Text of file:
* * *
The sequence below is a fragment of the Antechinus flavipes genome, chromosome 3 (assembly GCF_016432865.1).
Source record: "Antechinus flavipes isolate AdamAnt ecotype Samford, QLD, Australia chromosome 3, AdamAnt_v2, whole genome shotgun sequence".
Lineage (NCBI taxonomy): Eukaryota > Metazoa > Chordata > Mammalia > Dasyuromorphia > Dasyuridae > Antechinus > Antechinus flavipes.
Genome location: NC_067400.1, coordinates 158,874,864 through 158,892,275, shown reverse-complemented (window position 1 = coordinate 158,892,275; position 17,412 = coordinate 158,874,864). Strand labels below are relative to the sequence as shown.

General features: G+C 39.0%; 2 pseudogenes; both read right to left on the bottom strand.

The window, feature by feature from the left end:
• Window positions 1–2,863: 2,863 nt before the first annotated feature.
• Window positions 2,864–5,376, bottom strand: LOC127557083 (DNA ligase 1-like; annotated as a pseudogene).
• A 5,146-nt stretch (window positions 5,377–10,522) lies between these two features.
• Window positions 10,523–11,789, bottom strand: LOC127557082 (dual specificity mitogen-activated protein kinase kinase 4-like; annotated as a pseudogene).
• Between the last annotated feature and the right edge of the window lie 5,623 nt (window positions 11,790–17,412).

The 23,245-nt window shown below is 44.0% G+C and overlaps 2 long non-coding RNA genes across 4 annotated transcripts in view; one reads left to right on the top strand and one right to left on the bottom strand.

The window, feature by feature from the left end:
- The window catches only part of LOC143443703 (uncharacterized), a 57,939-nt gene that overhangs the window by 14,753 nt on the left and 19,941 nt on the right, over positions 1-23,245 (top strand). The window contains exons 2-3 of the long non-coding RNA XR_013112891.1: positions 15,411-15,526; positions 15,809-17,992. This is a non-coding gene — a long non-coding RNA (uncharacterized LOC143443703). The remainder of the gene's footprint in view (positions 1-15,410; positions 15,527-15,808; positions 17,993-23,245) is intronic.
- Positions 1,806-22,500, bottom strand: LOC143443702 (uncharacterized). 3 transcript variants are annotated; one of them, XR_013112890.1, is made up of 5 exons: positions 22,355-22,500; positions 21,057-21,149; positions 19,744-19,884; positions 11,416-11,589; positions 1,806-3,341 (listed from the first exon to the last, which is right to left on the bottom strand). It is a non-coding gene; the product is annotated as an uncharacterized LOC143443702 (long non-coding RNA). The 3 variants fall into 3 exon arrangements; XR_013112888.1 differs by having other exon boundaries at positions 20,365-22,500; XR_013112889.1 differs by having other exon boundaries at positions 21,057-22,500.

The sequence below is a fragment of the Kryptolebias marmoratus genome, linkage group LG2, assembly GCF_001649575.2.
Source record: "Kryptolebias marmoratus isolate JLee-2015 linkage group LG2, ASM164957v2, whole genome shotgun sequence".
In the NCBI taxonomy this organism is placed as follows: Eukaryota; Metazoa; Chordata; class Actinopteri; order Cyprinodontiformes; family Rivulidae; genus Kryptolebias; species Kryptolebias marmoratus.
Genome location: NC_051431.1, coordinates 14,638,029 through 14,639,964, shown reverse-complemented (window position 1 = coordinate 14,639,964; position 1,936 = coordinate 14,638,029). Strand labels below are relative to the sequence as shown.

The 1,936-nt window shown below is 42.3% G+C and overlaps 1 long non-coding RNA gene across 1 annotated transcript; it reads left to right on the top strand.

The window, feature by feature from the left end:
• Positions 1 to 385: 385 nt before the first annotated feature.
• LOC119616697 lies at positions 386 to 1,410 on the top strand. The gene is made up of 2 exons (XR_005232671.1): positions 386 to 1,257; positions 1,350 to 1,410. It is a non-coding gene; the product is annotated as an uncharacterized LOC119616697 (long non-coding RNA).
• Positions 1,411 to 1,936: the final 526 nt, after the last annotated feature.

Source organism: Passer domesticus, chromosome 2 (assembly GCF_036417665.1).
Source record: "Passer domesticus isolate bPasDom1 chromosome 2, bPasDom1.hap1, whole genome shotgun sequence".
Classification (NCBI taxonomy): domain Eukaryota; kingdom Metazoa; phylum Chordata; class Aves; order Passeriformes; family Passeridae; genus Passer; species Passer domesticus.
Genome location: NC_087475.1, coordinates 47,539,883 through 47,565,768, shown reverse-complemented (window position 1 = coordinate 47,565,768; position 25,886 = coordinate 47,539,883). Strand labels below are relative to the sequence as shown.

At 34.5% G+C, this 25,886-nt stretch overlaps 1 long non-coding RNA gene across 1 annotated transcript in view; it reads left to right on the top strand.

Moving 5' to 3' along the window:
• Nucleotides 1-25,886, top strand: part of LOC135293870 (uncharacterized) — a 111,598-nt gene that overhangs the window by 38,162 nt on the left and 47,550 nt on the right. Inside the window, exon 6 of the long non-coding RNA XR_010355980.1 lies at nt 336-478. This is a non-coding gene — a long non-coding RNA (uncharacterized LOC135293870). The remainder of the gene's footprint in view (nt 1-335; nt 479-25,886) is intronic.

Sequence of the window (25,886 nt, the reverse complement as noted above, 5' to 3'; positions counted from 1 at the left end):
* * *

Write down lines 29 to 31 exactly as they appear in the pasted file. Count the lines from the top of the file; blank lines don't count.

At 34.5% G+C, this 25,886-nt stretch overlaps 1 long non-coding RNA gene across 1 annotated transcript in view; it reads left to right on the top strand.

Moving 5' to 3' along the window:
• Nucleotides 1-25,886, top strand: part of LOC135293870 (uncharacterized) — a 111,598-nt gene that overhangs the window by 38,162 nt on the left and 47,550 nt on the right. Inside the window, exon 6 of the long non-coding RNA XR_010355980.1 lies at nt 336-478. This is a non-coding gene — a long non-coding RNA (uncharacterized LOC135293870). The remainder of the gene's footprint in view (nt 1-335; nt 479-25,886) is intronic.